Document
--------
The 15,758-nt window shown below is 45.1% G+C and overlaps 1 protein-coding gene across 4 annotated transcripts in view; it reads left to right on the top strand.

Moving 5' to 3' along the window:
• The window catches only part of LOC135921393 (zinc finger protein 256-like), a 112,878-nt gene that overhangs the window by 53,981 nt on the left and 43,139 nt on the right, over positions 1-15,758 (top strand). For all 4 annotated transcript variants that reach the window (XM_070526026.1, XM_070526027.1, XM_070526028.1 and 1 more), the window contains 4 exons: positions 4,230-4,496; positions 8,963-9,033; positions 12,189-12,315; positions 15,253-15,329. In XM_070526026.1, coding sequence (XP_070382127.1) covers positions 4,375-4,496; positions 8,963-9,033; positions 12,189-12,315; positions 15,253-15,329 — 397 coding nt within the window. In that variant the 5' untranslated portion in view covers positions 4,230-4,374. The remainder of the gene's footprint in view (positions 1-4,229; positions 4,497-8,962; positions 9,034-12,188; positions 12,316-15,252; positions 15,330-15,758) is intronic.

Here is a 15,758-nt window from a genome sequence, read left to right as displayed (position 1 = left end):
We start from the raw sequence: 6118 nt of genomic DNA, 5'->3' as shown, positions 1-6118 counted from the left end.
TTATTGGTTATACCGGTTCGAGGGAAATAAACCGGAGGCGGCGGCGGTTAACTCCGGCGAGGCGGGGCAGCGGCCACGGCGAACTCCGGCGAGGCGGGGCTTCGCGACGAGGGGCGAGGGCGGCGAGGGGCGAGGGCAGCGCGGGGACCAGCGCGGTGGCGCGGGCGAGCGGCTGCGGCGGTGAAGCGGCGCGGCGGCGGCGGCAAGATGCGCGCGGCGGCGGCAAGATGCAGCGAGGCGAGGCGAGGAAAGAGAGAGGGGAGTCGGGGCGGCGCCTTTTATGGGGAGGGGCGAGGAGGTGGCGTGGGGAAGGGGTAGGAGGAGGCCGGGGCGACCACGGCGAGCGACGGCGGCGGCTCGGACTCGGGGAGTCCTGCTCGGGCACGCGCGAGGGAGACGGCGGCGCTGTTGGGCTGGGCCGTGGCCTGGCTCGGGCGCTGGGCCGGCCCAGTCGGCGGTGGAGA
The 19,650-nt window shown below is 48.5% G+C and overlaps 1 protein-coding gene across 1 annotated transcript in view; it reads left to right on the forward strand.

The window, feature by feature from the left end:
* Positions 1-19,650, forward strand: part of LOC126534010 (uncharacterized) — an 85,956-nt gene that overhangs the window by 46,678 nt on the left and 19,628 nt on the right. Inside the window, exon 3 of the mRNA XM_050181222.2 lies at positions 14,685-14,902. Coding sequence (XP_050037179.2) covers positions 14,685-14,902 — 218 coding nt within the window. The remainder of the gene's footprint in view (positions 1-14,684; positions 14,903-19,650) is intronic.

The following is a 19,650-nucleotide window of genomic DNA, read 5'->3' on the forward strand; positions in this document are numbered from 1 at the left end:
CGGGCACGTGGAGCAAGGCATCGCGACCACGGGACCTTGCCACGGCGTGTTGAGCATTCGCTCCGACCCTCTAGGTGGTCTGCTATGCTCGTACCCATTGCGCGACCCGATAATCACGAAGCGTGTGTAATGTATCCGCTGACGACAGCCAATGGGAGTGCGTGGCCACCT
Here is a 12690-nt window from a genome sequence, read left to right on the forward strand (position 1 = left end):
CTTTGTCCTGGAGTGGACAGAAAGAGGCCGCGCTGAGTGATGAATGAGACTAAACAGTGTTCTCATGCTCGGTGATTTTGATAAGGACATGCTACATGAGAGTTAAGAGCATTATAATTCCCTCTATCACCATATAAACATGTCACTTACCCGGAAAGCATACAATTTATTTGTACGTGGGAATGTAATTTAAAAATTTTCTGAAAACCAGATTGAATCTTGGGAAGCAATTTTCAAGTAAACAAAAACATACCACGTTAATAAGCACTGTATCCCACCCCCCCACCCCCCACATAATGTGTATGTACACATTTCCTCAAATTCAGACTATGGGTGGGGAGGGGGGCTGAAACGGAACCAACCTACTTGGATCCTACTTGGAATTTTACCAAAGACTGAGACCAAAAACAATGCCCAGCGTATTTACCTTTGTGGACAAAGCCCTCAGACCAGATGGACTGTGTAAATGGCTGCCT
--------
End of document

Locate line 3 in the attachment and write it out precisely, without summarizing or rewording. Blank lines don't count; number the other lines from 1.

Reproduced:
• The window catches only part of LOC135921393 (zinc finger protein 256-like), a 112,878-nt gene that overhangs the window by 53,981 nt on the left and 43,139 nt on the right, over positions 1-15,758 (top strand). For all 4 annotated transcript variants that reach the window (XM_070526026.1, XM_070526027.1, XM_070526028.1 and 1 more), the window contains 4 exons: positions 4,230-4,496; positions 8,963-9,033; positions 12,189-12,315; positions 15,253-15,329. In XM_070526026.1, coding sequence (XP_070382127.1) covers positions 4,375-4,496; positions 8,963-9,033; positions 12,189-12,315; positions 15,253-15,329 — 397 coding nt within the window. In that variant the 5' untranslated portion in view covers positions 4,230-4,374. The remainder of the gene's footprint in view (positions 1-4,229; positions 4,497-8,962; positions 9,034-12,188; positions 12,316-15,252; positions 15,330-15,758) is intronic.